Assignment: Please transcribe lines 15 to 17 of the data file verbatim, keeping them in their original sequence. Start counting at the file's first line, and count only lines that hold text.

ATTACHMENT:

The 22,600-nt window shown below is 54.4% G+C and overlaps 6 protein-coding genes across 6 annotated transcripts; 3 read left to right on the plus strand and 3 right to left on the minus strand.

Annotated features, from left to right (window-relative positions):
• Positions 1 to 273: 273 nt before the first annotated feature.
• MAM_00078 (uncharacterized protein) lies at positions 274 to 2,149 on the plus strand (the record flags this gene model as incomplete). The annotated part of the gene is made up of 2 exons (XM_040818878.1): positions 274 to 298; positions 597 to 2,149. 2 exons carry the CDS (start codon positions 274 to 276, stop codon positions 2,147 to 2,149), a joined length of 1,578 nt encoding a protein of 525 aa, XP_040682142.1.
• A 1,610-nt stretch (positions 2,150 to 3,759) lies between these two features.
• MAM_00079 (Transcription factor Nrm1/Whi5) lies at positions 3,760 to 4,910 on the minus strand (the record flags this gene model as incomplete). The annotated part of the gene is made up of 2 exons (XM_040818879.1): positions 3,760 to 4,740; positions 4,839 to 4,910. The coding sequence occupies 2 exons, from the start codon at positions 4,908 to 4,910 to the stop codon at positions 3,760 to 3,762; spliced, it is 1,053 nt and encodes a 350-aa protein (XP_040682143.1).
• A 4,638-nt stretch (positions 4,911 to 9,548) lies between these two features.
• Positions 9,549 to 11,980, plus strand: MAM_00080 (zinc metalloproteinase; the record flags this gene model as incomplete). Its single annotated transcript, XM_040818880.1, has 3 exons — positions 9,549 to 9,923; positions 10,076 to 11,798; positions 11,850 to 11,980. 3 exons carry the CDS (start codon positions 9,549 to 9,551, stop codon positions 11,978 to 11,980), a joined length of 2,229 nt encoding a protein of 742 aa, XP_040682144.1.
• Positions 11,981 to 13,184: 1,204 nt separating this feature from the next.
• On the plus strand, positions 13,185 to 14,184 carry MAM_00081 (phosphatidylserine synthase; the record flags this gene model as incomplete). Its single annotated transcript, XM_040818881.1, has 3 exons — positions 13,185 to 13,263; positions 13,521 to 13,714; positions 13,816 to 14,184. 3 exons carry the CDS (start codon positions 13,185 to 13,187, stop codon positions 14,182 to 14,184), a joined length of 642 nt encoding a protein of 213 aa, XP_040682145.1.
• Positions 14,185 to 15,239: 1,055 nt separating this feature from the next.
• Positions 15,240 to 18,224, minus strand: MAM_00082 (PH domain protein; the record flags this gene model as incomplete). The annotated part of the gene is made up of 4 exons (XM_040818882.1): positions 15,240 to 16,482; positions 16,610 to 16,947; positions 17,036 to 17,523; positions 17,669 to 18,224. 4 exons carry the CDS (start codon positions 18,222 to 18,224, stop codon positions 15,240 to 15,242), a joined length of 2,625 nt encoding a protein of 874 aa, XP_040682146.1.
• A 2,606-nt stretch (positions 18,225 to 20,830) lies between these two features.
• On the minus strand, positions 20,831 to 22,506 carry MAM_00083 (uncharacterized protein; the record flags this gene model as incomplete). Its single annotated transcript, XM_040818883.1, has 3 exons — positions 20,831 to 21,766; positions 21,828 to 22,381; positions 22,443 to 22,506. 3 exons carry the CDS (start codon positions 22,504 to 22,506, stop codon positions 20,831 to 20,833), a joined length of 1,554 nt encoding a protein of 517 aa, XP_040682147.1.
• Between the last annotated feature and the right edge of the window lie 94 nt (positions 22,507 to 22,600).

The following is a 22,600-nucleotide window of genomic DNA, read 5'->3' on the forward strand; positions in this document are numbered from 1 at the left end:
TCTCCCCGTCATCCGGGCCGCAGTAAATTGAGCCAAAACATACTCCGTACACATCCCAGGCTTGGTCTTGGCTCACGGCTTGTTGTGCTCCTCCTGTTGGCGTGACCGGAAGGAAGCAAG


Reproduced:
• Between the last annotated feature and the right edge of the window lie 94 nt (positions 22,507 to 22,600).

The following is a 22,600-nucleotide window of genomic DNA, read 5'->3' on the forward strand; positions in this document are numbered from 1 at the left end:
TCTCCCCGTCATCCGGGCCGCAGTAAATTGAGCCAAAACATACTCCGTACACATCCCAGGCTTGGTCTTGGCTCACGGCTTGTTGTGCTCCTCCTGTTGGCGTGACCGGAAGGAAGCAAG